ESU AND THE VAGABOND MINSTRELS by Femi Osofisan, directed by Ayodele Adewumi (AfriCan Theatre Ensemble). At the Young Centre (55 Mill, bldg 49). To October 28. $25, some discounts. 416-866-8666. See Continuing, page 72. Rating: NNN Rating: NNNNN
The five central figures in Nigerian playwright Femi Osofisan's Esu And The Vagabond Minstrels would understand the Tories' arts funding cuts and resulting hard times facing Canadian artists.
Thrown out of work by a government that cares nothing for the arts, the five musicians have become displaced drifters. As the story begins, they've come to a crossroads to steal food left by worshippers for the god Esu, intermediary between humans and the head deities.
Osofisan's play-within-a-play is a parable about doing good for its own sake rather than worrying about financial rewards. The five musicians are given a magical power to help someone else, but only one of them does good solely for the thanks he receives. The others are promised wealth, to be doubled by the trickster god Esu if they do well.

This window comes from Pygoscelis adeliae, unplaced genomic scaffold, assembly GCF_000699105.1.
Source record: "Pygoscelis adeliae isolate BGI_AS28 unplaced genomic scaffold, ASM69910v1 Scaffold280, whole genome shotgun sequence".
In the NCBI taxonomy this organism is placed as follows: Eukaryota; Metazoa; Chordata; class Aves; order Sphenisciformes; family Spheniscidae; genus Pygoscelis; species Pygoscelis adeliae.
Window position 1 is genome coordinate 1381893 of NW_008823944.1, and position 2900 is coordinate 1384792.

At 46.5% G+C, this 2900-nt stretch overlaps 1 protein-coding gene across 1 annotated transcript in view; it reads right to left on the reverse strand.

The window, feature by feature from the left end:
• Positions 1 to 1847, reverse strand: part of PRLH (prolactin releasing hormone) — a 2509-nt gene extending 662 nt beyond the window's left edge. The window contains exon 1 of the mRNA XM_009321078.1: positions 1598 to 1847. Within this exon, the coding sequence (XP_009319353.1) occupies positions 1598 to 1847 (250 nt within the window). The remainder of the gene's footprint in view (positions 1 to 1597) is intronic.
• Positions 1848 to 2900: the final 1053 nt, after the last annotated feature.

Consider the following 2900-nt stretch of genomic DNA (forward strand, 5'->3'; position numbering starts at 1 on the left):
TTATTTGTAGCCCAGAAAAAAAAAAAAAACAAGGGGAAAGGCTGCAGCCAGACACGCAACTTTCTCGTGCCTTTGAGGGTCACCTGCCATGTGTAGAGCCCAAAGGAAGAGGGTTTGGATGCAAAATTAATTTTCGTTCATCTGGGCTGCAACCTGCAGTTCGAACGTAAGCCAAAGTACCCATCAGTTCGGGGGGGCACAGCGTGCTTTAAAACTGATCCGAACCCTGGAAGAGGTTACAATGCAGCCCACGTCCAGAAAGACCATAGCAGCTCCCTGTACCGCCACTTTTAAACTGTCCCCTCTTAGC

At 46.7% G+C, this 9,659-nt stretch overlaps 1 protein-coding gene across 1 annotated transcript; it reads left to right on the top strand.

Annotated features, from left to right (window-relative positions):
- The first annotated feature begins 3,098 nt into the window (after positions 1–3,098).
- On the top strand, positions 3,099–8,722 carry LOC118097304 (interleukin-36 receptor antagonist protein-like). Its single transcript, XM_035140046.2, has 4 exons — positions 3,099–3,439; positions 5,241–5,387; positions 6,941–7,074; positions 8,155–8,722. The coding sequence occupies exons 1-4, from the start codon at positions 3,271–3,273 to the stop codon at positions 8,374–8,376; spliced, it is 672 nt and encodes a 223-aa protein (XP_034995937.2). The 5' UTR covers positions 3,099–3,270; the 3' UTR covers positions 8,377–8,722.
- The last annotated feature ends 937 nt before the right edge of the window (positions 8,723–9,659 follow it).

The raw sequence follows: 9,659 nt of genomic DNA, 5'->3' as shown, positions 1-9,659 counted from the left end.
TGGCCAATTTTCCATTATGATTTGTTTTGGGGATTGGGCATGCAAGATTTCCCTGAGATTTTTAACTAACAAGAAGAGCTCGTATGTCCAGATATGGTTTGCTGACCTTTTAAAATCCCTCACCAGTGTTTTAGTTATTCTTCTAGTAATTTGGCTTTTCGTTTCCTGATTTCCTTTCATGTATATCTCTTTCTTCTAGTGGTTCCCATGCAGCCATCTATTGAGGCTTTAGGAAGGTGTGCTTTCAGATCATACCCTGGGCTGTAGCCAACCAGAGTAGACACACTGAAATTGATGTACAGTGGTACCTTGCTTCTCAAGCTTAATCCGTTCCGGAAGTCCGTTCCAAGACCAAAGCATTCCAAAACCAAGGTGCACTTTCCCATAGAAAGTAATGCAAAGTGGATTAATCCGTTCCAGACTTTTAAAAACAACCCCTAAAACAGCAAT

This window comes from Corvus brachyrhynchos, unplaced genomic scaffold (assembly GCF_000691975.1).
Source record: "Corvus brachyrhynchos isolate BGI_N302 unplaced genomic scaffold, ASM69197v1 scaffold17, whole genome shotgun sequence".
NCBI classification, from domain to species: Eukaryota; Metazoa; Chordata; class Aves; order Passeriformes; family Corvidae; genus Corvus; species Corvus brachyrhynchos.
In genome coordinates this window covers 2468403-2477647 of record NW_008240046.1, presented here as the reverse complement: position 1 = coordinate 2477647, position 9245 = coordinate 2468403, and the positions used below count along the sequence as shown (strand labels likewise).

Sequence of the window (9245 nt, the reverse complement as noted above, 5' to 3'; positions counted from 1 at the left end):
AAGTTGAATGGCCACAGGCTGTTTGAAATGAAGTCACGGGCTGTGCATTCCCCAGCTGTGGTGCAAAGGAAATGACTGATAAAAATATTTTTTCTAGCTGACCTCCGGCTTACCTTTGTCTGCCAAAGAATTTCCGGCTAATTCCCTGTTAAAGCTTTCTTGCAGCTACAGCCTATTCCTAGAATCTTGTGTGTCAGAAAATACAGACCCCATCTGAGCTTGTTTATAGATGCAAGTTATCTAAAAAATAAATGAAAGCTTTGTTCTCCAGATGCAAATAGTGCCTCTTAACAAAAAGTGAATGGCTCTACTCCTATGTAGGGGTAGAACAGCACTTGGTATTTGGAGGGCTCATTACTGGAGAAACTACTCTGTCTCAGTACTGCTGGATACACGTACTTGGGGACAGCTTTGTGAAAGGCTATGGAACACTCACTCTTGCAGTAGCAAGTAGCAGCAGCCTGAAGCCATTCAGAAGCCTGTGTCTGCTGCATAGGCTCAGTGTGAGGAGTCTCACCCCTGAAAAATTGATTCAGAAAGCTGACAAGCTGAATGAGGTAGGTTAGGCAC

Director Ayodele Adewumi fills the simple production with song, dance and energy that go a long way toward offsetting dropped lines and the dialogue's sometimes ragged rhythms.
If there's an ongoing problem, it's the use of recorded music and song in addition to live singing; when the vocalizing isn't in synch, the bilingual lyrics are often unintelligible.
Several cast members are particularly strong, notably Lucky Ejim as the lead minstrel, the playful Donald Carr as one of his associates, Anna Aidoo as the village chief and Muoi Nene in several roles, including the director who stages the compassion-versus-greed tale.